• Remove the plastic case on the lefthand side of the bike, right above the shifter (Not the crankcase. The one behind it.)
  • Put the bike in neutral
  • Grab an end of your freshly-Dremeled old chain
  • Pull
That's really all there is to it. The hard part comes from replacing the sprockets, which of course you should do when you replace the chain. I'll get into the sprockets another day; suffice it to say that you want an impact wrench for the front sprocket nut. Seriously. We tried mallets, 3' breaker bars, 1/2" socket drive extensions, prayer, etc. Get the impact wrench.

Removing the rear sprocket is easy, since it and the hub will immediately fall and stab you in the shin as soon as you remove the rear wheel. Just remove the mounting nuts and bolts, and you're good to go. Don't be dumb and cross-thread the nuts when putting them back on. I've heard. From friends.

OK. Let's say that you've managed to remove the front sprocket nut and have put on your new front and rear sprockets. Your rear wheel is back on, and now you're sitting there staring at this amazingly heavy box full of brand-new DID chain and have no clue what to do.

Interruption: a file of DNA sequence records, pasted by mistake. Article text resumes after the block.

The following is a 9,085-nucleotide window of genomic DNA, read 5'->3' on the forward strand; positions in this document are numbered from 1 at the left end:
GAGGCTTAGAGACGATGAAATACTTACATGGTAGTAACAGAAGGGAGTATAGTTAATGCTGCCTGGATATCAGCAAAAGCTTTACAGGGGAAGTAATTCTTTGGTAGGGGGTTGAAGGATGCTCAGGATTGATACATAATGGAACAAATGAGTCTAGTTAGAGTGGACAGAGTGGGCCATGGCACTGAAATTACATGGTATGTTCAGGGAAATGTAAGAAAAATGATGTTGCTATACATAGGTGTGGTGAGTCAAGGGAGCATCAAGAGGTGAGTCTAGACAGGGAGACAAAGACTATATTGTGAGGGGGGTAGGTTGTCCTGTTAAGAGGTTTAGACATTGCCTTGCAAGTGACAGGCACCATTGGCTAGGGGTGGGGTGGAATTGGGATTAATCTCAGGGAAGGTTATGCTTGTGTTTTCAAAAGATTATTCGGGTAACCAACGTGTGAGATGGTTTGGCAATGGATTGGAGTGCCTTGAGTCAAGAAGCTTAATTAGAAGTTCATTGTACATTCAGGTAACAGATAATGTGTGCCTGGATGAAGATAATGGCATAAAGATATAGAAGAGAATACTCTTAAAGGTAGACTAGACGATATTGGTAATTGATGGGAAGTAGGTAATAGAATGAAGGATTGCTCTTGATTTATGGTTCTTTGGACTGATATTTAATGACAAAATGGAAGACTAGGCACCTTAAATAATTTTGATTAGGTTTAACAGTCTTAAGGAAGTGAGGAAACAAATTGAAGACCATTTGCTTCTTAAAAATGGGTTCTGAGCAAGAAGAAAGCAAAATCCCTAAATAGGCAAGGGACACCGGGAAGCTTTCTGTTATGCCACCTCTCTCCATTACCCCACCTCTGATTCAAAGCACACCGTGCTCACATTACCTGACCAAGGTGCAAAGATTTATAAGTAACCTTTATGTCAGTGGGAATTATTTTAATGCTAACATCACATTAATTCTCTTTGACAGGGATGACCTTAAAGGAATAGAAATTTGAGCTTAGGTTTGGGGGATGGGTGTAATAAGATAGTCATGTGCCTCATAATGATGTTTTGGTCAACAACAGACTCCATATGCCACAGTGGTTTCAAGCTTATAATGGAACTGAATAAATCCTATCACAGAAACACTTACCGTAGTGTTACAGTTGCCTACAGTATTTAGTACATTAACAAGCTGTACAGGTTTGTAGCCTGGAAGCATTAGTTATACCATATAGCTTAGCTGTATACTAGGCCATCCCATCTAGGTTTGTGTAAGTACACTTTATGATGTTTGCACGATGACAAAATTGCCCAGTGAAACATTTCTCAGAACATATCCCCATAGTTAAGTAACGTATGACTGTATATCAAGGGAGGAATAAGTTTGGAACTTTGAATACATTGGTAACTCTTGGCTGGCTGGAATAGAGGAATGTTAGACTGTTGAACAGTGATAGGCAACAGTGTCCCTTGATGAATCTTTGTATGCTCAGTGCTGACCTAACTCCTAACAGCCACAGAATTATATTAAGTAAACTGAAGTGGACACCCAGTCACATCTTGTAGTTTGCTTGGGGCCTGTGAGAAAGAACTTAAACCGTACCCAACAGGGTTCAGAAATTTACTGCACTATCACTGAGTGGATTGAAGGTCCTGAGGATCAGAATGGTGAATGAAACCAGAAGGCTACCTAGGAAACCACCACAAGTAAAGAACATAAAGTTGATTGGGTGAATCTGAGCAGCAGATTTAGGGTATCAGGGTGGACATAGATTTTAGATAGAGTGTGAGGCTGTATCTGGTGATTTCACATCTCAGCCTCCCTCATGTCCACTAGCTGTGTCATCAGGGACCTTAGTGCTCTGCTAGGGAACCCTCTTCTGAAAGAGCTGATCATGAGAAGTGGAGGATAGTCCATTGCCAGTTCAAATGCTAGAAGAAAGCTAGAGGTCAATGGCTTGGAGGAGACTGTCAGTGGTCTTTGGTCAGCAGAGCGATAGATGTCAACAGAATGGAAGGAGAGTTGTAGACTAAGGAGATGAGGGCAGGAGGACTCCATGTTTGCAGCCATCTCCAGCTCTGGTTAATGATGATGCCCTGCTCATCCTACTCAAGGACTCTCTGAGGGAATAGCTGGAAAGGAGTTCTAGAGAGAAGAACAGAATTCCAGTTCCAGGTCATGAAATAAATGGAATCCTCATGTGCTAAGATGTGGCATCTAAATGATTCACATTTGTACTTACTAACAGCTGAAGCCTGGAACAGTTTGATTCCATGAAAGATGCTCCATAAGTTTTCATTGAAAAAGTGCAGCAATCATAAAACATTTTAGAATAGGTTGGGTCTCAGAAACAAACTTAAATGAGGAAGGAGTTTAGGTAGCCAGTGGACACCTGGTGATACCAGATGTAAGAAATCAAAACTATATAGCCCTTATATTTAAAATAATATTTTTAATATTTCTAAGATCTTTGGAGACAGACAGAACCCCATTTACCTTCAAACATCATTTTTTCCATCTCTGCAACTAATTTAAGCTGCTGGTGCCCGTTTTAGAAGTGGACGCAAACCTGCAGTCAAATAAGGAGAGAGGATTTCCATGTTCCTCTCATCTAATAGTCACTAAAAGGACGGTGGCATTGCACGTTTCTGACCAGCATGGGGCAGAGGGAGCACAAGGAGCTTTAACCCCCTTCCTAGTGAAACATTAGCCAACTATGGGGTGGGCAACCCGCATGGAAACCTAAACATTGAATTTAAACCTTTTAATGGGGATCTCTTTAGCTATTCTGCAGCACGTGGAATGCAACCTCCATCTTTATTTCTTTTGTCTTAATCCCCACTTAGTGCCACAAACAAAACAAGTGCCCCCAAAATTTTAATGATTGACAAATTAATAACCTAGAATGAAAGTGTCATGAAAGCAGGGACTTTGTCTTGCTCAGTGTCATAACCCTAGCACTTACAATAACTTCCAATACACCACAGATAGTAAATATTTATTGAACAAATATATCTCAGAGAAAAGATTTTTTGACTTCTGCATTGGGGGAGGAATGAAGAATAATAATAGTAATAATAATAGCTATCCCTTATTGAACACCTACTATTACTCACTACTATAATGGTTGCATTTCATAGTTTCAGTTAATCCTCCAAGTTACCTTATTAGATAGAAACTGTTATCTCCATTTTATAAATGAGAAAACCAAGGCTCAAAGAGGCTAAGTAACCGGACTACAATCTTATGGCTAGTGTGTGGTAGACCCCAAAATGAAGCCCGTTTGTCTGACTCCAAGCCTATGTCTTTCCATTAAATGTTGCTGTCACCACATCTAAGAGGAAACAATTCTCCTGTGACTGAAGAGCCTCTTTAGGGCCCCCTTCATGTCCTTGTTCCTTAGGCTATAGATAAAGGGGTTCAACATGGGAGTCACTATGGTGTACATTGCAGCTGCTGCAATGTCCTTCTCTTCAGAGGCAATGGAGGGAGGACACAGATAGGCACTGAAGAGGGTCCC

First step: remove the chain from the box. It'll be all greasy and nasty, so wear rubber gloves if you care about things like that. Also inside the box should be a small plastic bag containing a master link, 4 O-rings, a clip, and a small packet of grease. Take it out and put it somewhere useful.

Now, go ahead and thread the chain around the front sprocket. There's no clean way to do this; you'll have to do some amount of fishing around to pull it through. Again: rubber gloves.

Wrap the chain around the rear sprocket. You will soon notice that it is too long. Take a look at your wheel; is it pushed all the way towards the front of the bike? If not, do that now. Wrap the chain around again and determine exactly how long the damn fool thing is. On an SV650S, it'll be a good 8 links or so too long (don't take my word for it, though -- measure it yourself).